The Critical Importance of Transportation
- Through the ReThink London process, Londoners told us repeatedly that transportation is a critical issue that must be addressed in our future. Our most recent Transportation Master Plan (2013) showed us that we can’t afford to resolve our growing transportation needs by focusing primarily on widening streets. Rather, we need to evaluate how to best build our city so that it can move large numbers of Londoners with real and attractive options to the car, such as walking, cycling, and transit. These options are cost-effective and also provide health benefits as active forms of mobility. Transit ridership in London has grown by 85% from 12.4 million in 1996 to 22.8 million in 2011. The London Transit Commission anticipates a further growth of almost 50% to 33 million riders by 2024. How can we best plan for a city that will truly support rapid transit, making it viable, cost-efficient and an attractive choice for mobility?
New Demands for Urban Living
- We know that public attitudes and expectations are evolving in favour of cities that offer quality urban neighbourhoods and business areas. A study by the Urban Land Institute and PricewaterhouseCoopers entitled, Canadian Edition: Emerging Trends in Real Estate 2014 stated that “…the population has clearly shown a desire to move back to the urban core”. How can we best continue to regenerate our urban areas and build residential environments within our downtown and its surrounding urban neighbourhoods?
- London’s economy has experienced a series of challenges over the past 20 years. Low-cost offshore manufacturing, fluctuations in the value of the Canadian dollar, changing labour policies in the United States, fundamental changes in the international business models of long-standing London employers, rising energy costs in Ontario and restructuring in the North American auto industry have all had major impacts on London’s manufacturing sector. Meanwhile, London faced further challenges as the Finance, Insurance and Real Estate industry has consolidated, and public funding to health care, education and government services has moderated. ReThink London discussions often focused on finding creative ways to revitalize these traditional economic sectors for London, while also exploring new economic opportunities where London has, or may develop, a competitive advantage.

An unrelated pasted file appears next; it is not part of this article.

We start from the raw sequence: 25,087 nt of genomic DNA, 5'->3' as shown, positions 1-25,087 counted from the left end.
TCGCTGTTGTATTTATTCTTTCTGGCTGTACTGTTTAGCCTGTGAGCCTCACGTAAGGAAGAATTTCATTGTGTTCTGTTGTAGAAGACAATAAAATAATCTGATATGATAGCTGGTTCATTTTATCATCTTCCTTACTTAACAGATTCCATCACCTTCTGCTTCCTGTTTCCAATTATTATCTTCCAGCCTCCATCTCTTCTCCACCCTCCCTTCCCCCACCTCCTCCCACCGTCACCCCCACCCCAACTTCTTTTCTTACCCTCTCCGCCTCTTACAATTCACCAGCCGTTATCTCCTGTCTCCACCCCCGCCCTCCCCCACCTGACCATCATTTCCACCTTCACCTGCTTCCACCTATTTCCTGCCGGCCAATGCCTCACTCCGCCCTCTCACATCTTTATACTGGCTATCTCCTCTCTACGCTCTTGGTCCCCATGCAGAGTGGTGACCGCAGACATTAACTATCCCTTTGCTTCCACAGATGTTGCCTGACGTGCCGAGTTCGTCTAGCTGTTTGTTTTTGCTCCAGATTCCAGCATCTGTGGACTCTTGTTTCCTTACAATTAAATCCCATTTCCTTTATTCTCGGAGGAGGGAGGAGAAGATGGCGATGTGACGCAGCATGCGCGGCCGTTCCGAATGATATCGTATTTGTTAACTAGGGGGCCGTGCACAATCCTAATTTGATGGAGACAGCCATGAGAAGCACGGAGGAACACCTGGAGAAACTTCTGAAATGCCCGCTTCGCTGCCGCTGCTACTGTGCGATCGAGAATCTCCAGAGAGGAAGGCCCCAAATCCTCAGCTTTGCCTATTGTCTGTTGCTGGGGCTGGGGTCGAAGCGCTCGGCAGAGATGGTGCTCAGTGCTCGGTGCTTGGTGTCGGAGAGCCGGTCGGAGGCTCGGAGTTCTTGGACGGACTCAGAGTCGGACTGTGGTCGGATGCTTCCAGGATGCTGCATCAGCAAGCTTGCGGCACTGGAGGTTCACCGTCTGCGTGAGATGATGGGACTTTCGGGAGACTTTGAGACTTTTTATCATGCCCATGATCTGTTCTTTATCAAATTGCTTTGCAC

- In 2013 a report entitled, State of Infrastructure Report, evaluated the London’s $10.9 billion worth of core infrastructure under direct City ownership and control. The report estimated that the City has a current infrastructure funding gap of $52.1 million. By 2022, if the City continues with current investment plans, the gap could grow to $466.1 million. How can we afford to maintain our existing infrastructure? Is it possible to utilize these services more effectively through infill and intensification?
- London is one of Canada’s most affordable mid-sized cities. However, housing prices have risen sharply over the past decade and there remains a pressing need to develop affordable housing for those Londoners who need it the most. Average market rent is out of reach for people earning minimum wage or receiving social assistance. Forty-five percent of tenant households spend 30% or more of their gross monthly income on rent. In 2013, the average rent for a bachelor apartment in London was $582, which is equal to 96% of the Ontario Works cheque for a single adult. Low income and poverty, often affecting children, is a problem that London must face as we build our City of 2035. How will we ensure that housing is affordable for all Londoners and how will we build a city that provides everyone the opportunity to experience prosperity and wellness on their own terms?
Protecting our Farmland
- London has some of Canada’s best farmland within its municipal boundary. Only 5% of the Canadian land mass is classified as prime agricultural land. And, only 0.5% is classified as Class 1 Agricultural Land. However, in London, this rare Class 1 Agricultural Land is prevalent, with the majority of our agricultural land considered to be Class 1. It is a precious commodity that may become even more critical in the future if energy prices rise dramatically and the cost of importing food goes up. How can we protect our agricultural resources for the long term, and build on our strength as an agricultural hub and agri-food industrial hub?